Saturday, March 19, 2011

Call for Book Reviewers

 Book Reviews are a great way for graduate students to start publishing on journals. Here is a good opportunity to start a publishing record. Douglas Lackey, the Editor of *The Philosophical Forum*, invites philosophers to join a team effort to review the three volumes of Terence Irwin's *History of Ethics*.

 Irwin's *History*, three volumes, 96 chapters, 1444 sections, and 2743 pages, is the  *à la recherche du temps perdu* of recent philosophy books, and perhaps no single person is competent to review it  all.  So *The Philosophical Forum* has decided to replace one reviewer with many. 

         The proposal is that each philosopher discussed by Irwin, and each
topical chapter, will be assigned to one reviewer, who will produce a review
of 250-400 words. 
         What follows is a list of chapters in Irwin.  When several chapters
are devoted to one philosopher, one reviewer will be assigned to the
philosopher discussed in those chapters. If you are interested in reviewing
a chapter or a philosopher, contact Professor Lackey at,
giving the chapter or philosopher you wish to review, and your
qualifications for reviewing it –which might be as simple as "second year
graduate student in philosophy at University X." If several persons request
the same chapters, The Forum will select one person who seems most
qualified. Reviewers will receive pdfs of their assignment, not copies of
the books.  The Editors reserve the right to reject reviews that do not meet
professional standards. 
The chapters in Irwin are as follows: 
1.    Introduction 
2.    Socrates 
3.    The Cyrenaics 
4.    The Cynics 
5.    Plato 
6.    Aristotle: Happiness 
7.    Aristotle: Nature 
8.    Aristotle: Virtue 
9.    Aristotle: virtue and Morality 
10.The Sceptics 
12.Stoicism: Action, Passion and Reason 
13.Stoicism: Virtue and Happiness 
14.Christian Theology and Moral Philosophy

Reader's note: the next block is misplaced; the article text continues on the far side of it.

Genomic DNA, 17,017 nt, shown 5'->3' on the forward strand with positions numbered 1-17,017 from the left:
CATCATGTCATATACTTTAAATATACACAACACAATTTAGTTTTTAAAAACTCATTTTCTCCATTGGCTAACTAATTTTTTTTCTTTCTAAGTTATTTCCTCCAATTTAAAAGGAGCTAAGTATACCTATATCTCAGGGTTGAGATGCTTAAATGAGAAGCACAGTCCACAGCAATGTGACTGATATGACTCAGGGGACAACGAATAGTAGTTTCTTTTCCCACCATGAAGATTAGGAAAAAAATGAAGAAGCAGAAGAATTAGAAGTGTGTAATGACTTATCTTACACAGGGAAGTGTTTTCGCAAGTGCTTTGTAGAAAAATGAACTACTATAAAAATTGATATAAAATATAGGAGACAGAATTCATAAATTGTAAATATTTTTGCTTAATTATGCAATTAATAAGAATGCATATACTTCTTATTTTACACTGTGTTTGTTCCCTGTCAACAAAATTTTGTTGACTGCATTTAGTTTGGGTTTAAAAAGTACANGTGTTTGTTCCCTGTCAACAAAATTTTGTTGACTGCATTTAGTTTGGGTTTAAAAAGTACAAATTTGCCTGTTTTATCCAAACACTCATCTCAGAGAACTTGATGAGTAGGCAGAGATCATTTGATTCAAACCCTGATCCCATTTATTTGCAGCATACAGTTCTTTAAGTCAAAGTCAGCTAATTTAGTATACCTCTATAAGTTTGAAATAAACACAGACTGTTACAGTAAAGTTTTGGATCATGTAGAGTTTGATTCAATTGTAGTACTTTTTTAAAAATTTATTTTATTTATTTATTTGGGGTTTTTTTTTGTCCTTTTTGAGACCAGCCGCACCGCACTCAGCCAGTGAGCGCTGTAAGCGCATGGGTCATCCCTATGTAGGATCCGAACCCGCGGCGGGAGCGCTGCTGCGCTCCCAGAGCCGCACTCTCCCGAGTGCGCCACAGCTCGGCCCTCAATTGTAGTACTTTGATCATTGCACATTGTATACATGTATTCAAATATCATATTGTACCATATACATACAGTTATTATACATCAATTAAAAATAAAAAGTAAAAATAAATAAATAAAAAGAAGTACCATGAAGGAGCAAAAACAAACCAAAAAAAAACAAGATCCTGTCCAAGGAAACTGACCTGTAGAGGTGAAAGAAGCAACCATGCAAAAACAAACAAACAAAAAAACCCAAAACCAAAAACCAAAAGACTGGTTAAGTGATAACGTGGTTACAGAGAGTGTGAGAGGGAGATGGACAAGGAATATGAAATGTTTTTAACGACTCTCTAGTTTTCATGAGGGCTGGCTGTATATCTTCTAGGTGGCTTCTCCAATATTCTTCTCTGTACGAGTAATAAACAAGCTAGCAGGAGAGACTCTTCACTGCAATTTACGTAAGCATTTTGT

16.Aquinas: Will 
17.Aquinas: Action 
18.Aquinas: Freedom 
19.Aquinas: The Ultimate End 
20. Moral Virtue 
21.Aquinas: Natural Law 
22.Aquinas: Practical Reason and Prudence 
23.Aquinas:  The Canon of the Virtues 
24.Aquinas: Sin and Grace 
25. Scotus: Will, Freedom, and Reason 
26.Scotus: Virtue and Practical Reason 
29.The Reformation and Scholastic Moral Philosophy 
30.Suarez: Law and obligation 
31.Suarez: Naturalism 
32.Natural Law and 'Modern' Moral Philosophy 
34.Hobbes; Motives and Reasons 
35.Hobbes: From Human Nature to Morality 
36.Hobbes: Morality 
38.The 'British' Moralists 
39.Cumberland and Maxwell 
41.Locke and Natural Law 
43.Leibniz: naturalism and eudaemonism 
44.Pufendorf and Natural Law 
47.Hutcheson: For and Against Moral Realism 
48.Hutcheson: For and Against Utilitarianism 
49.Balguy: A Defence of Rationalism 
50.Balguy and Clarke: Morality and natural theology 
51.Butler: Nature 
52.Butler: Superior Principles 
53.Butler: Naturalism and Morality 
54.Butler: Implications of Naturalism 
55.Hume: Nature 
56.Hume: Passion and Reason 
57.Hume: Errors of Objectivism 
58.Hume: the Moral Sense 
59.Hume: The Virtues 
62.Reid: Action and Will 
63.Reid: Knowledge and Morality 
64.Voluntarism, Egoism, and Utilitarianism 
66.Kant: Practical Laws 
67.Kant: from Practical Laws to Morality 
68.Kant: Some Objections and Replies 
69.Kant: Freedom 
70.Kant: From Freedom to Morality 
71.Morality and the Good 
72.Kant: Metaethical Objections 
73.Hegel: History and theory 
74.Hegel: Morality and Beyond 
75.Marx and Idealist Moral Theory 
79.Mill: Earlier Utilitarianism and its Critics 
80.Mill: A Revised Version of Utilitarianism 
81.Sidgwick: Methods and Sources 
82.Sidgwick: The Examination of Methods 
83.Sidgwick: the Axioms of Morality 
88.Logical empiricism and Emotivism 
90.Hare: A Defence of Non-Cognitivism 
92.Revivals of Non-Cognitivism 
93.Objectivity and Its Critics 
94.Versions of Naturalism 
95.Rawls: The Just, the Fair, and the Right 
96.Rawls: the Right and the Good 

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